A: Yes. Every client and every site is unique, but when you’re working with a religious client or someone that has specific beliefs, there’s always that extra layer of attention to special needs and sensitivities. For instance, community is usually very important. The design needs to read in such a way that the focus is on the community and not on outside influences. That makes the transition into and out of different areas very important.
One example is a Jewish temple we recently designed the site plan for in Massachusetts. The connection between the inside of the temple and nature was very important to the congregation. They wanted the interior to have views of the surrounding woods and of the courtyard. At the same time, we had to keep in mind that they could be hosting as many as 1,000 people on the site to as few as a handful, and these spaces needed to accommodate and resonate with users in either situation. So we had to design these spaces to provide enough context and enough flexibility for all types of users and events.
|Temple Beth Elohim in Newton, Mass. is nestled|
among the trees to connect to nature
Q: Are there special considerations for designing these kinds of sites?
A: Every project has different goals. And with worship spaces, there is an even stronger personal connection, which must be considered. But the religious calendar, the beliefs, sustainability—it’s all relevant and important. Where sustainability is concerned, any client who plans to stay in a space for a long time is interested in being sustainable. And many of these clients place importance on stewardship—in the Jewish faith principles like tikkun olam (“fixing what is broken”) and bal taschchit (“do not destroy”) tie back to taking care of each other and the environment. So very often sustainability is a natural fit for these projects.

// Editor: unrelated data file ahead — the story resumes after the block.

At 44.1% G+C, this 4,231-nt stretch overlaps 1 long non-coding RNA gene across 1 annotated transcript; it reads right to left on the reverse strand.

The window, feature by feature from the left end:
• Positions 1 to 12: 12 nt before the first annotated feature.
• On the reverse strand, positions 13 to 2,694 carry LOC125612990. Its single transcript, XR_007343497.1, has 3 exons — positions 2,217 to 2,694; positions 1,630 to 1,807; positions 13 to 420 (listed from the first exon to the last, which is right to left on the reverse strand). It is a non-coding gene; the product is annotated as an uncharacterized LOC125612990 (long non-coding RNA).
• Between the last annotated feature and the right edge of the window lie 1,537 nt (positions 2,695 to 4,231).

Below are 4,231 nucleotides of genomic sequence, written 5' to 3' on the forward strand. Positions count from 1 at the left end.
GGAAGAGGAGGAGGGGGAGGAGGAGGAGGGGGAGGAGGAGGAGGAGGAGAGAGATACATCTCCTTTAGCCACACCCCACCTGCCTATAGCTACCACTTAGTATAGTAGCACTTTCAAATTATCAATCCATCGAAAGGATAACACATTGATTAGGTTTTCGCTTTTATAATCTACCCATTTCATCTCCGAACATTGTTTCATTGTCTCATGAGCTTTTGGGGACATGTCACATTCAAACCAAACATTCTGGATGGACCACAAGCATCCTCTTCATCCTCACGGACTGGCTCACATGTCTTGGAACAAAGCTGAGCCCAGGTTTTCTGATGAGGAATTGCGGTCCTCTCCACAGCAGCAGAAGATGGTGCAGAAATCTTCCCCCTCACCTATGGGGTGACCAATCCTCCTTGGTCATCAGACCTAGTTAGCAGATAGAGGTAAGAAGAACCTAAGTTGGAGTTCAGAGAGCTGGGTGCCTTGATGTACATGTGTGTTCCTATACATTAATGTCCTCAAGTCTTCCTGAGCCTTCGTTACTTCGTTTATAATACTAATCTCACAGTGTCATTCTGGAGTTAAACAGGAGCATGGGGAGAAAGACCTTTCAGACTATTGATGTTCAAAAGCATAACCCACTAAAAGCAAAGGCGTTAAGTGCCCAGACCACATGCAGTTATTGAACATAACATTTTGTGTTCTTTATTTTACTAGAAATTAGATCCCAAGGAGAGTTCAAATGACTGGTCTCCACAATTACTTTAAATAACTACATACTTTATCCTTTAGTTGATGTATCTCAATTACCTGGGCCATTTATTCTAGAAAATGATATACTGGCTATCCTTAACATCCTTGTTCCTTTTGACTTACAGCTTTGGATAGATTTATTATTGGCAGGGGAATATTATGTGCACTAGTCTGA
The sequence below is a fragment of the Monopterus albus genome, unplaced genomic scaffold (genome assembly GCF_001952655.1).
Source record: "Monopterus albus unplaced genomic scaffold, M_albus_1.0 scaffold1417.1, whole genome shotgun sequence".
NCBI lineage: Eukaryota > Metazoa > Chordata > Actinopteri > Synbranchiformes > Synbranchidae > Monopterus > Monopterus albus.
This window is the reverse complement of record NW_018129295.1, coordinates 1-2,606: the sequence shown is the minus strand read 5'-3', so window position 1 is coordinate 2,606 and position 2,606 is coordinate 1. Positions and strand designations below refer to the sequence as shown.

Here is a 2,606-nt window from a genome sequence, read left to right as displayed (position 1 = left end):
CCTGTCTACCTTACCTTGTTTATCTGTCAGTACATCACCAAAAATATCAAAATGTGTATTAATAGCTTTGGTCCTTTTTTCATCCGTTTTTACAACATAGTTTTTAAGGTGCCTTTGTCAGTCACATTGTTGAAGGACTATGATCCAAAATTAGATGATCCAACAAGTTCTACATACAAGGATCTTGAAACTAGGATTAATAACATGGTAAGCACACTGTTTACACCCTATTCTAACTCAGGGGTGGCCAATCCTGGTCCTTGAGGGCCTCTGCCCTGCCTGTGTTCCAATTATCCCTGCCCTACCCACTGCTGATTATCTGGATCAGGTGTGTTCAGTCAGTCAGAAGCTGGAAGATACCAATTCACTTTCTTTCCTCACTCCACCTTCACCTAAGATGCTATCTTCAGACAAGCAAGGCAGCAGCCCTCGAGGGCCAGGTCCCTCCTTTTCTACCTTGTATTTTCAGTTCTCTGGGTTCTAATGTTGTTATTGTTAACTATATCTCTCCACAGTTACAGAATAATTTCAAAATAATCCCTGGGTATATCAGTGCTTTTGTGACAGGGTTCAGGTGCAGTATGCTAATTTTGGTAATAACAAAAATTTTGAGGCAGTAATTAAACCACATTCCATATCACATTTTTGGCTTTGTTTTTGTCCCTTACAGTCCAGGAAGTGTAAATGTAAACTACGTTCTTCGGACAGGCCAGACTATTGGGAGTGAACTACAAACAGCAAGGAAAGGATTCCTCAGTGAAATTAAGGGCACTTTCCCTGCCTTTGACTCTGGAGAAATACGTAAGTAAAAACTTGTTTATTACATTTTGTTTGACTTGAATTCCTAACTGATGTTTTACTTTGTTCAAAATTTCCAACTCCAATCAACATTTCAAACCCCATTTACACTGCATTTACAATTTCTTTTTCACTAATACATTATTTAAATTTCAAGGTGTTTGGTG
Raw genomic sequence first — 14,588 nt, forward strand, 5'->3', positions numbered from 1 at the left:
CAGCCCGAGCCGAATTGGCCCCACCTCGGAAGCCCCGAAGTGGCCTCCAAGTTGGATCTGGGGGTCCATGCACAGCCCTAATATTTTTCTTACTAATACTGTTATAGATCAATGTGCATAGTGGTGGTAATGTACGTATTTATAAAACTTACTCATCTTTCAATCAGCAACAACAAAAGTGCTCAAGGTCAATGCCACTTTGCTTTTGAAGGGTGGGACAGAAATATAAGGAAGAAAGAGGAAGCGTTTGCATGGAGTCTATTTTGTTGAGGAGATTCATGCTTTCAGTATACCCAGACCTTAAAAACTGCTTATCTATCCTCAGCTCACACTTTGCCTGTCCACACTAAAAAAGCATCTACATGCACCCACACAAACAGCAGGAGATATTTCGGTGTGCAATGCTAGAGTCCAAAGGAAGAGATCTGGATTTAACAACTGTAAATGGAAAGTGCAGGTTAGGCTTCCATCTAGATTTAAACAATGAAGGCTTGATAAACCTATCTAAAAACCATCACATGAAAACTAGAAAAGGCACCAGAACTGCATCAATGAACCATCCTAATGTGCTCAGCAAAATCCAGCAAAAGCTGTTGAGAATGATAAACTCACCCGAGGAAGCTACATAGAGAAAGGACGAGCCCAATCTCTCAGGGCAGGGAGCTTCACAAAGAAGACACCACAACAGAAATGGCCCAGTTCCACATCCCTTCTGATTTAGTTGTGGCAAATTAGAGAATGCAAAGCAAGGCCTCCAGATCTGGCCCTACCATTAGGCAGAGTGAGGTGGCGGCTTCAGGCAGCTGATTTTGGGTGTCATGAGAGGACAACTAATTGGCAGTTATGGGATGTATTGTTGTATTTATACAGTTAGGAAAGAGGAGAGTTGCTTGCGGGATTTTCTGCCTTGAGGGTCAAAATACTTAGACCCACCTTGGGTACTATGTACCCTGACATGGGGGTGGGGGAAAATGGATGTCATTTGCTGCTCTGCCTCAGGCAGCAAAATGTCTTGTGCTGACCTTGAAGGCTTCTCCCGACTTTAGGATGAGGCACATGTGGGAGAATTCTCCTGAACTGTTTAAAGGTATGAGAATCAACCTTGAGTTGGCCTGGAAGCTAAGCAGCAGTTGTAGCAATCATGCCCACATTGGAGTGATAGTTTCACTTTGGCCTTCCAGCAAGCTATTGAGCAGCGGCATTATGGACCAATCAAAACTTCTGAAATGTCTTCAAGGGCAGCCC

|Stone was specifically chosen for the temple's |
courtyard to reflect the look of Israel
A: No, but you have to be a great listener and really immerse yourself in your client’s beliefs and understand how those beliefs should manifest themselves through design. For my projects, I’ve spent time going to services and meeting with members of the congregation and the leaders so I could better understand their values. At the temple, I really enjoyed listening to the liturgy and learning the stories, which were translated into the design. It’s so personal for the client that you get a lot of positive feedback, which is very rewarding.